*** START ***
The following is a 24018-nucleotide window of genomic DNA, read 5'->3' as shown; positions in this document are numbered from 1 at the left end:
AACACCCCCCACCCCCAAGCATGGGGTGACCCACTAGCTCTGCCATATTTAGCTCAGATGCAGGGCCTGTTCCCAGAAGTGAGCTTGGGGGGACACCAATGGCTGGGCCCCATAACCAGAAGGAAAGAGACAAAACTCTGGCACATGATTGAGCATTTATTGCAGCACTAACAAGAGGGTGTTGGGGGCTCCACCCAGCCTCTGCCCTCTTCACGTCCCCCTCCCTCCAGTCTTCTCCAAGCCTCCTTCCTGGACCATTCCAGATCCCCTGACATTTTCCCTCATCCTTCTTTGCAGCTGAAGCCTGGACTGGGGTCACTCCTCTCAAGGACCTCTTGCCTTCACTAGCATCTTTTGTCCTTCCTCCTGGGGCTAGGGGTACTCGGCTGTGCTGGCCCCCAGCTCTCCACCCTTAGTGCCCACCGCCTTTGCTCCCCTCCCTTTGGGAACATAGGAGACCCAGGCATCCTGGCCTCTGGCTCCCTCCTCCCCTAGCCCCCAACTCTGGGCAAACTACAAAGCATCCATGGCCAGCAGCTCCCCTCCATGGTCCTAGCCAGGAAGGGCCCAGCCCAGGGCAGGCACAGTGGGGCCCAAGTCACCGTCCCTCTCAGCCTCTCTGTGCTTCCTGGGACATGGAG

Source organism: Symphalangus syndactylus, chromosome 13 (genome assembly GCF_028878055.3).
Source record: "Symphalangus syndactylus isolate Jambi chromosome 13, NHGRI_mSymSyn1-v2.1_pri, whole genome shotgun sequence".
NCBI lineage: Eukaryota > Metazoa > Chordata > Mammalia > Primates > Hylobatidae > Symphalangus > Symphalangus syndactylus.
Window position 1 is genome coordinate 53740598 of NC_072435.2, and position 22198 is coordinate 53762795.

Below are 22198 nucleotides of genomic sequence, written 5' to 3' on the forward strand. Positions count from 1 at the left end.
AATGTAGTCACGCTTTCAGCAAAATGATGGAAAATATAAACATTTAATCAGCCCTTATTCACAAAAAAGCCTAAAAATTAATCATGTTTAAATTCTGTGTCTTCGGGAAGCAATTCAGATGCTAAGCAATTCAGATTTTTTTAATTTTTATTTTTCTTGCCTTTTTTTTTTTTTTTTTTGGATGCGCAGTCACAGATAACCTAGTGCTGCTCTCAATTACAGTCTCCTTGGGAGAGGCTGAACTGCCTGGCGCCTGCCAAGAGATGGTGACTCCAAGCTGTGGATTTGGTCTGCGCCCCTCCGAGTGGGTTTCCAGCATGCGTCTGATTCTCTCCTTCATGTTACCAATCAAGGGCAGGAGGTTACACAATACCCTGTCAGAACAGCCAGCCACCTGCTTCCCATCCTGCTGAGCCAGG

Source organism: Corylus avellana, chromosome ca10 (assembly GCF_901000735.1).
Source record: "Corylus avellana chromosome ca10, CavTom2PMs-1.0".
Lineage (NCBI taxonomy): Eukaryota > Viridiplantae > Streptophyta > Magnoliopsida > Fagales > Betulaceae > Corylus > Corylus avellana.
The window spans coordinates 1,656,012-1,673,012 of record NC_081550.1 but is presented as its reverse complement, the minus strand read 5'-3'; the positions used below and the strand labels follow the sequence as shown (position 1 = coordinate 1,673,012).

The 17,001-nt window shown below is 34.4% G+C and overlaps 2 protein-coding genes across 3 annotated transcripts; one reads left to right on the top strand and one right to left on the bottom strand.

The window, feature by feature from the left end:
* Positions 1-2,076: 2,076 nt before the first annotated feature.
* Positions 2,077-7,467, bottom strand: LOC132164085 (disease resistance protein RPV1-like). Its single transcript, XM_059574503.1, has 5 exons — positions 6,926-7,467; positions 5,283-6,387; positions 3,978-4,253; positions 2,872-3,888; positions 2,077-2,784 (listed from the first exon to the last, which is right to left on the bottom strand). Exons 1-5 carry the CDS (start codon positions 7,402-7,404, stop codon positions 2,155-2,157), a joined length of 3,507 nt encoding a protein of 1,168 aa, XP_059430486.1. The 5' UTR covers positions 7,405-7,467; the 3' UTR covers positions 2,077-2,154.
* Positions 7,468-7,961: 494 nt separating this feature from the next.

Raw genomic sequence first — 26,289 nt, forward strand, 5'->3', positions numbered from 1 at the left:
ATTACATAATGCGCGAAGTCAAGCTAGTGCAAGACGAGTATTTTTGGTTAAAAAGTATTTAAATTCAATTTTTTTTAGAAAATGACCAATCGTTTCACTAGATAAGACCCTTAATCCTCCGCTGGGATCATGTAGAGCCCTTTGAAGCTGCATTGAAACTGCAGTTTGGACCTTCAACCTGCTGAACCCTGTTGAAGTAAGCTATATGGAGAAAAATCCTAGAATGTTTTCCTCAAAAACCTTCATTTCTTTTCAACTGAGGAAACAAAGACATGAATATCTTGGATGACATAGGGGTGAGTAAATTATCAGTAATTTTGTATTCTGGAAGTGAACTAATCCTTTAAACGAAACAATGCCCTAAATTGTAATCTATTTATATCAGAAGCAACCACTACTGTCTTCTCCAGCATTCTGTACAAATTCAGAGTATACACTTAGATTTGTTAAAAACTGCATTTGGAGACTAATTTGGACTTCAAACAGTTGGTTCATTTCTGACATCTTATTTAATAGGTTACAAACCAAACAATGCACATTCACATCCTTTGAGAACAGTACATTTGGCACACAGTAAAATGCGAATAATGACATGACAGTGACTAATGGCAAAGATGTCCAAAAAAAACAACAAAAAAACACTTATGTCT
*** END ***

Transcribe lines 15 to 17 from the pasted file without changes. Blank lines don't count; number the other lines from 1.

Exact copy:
* Positions 1-2,076: 2,076 nt before the first annotated feature.
* Positions 2,077-7,467, bottom strand: LOC132164085 (disease resistance protein RPV1-like). Its single transcript, XM_059574503.1, has 5 exons — positions 6,926-7,467; positions 5,283-6,387; positions 3,978-4,253; positions 2,872-3,888; positions 2,077-2,784 (listed from the first exon to the last, which is right to left on the bottom strand). Exons 1-5 carry the CDS (start codon positions 7,402-7,404, stop codon positions 2,155-2,157), a joined length of 3,507 nt encoding a protein of 1,168 aa, XP_059430486.1. The 5' UTR covers positions 7,405-7,467; the 3' UTR covers positions 2,077-2,154.
* Positions 7,468-7,961: 494 nt separating this feature from the next.